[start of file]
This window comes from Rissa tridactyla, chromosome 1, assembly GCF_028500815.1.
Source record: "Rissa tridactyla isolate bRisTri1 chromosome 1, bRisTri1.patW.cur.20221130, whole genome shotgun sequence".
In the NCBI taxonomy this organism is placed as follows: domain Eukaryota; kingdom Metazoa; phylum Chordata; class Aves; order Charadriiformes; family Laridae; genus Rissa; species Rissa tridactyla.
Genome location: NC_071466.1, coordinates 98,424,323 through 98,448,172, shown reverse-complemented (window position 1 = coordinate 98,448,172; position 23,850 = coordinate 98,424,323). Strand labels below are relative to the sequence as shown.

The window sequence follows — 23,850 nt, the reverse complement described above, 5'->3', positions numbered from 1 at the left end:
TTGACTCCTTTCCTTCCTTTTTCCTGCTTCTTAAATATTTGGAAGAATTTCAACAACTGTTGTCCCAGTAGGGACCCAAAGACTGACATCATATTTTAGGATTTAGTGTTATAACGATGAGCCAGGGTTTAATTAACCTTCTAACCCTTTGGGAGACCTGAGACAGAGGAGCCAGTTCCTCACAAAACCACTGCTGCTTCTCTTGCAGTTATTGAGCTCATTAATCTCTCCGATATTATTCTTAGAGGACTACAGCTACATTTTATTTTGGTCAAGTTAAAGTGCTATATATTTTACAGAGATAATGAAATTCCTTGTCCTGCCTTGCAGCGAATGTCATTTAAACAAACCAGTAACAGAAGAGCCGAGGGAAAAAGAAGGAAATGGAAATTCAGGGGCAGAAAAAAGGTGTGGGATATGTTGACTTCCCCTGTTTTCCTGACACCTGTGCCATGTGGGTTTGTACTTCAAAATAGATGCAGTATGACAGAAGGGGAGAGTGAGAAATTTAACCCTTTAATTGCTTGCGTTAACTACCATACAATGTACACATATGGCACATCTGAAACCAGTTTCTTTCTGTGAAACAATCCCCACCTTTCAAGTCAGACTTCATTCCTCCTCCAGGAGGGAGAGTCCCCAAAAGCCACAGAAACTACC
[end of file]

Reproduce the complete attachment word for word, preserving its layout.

This window comes from Rissa tridactyla, chromosome 1, assembly GCF_028500815.1.
Source record: "Rissa tridactyla isolate bRisTri1 chromosome 1, bRisTri1.patW.cur.20221130, whole genome shotgun sequence".
In the NCBI taxonomy this organism is placed as follows: domain Eukaryota; kingdom Metazoa; phylum Chordata; class Aves; order Charadriiformes; family Laridae; genus Rissa; species Rissa tridactyla.
Genome location: NC_071466.1, coordinates 98,424,323 through 98,448,172, shown reverse-complemented (window position 1 = coordinate 98,448,172; position 23,850 = coordinate 98,424,323). Strand labels below are relative to the sequence as shown.

The window sequence follows — 23,850 nt, the reverse complement described above, 5'->3', positions numbered from 1 at the left end:
TTGACTCCTTTCCTTCCTTTTTCCTGCTTCTTAAATATTTGGAAGAATTTCAACAACTGTTGTCCCAGTAGGGACCCAAAGACTGACATCATATTTTAGGATTTAGTGTTATAACGATGAGCCAGGGTTTAATTAACCTTCTAACCCTTTGGGAGACCTGAGACAGAGGAGCCAGTTCCTCACAAAACCACTGCTGCTTCTCTTGCAGTTATTGAGCTCATTAATCTCTCCGATATTATTCTTAGAGGACTACAGCTACATTTTATTTTGGTCAAGTTAAAGTGCTATATATTTTACAGAGATAATGAAATTCCTTGTCCTGCCTTGCAGCGAATGTCATTTAAACAAACCAGTAACAGAAGAGCCGAGGGAAAAAGAAGGAAATGGAAATTCAGGGGCAGAAAAAAGGTGTGGGATATGTTGACTTCCCCTGTTTTCCTGACACCTGTGCCATGTGGGTTTGTACTTCAAAATAGATGCAGTATGACAGAAGGGGAGAGTGAGAAATTTAACCCTTTAATTGCTTGCGTTAACTACCATACAATGTACACATATGGCACATCTGAAACCAGTTTCTTTCTGTGAAACAATCCCCACCTTTCAAGTCAGACTTCATTCCTCCTCCAGGAGGGAGAGTCCCCAAAAGCCACAGAAACTACC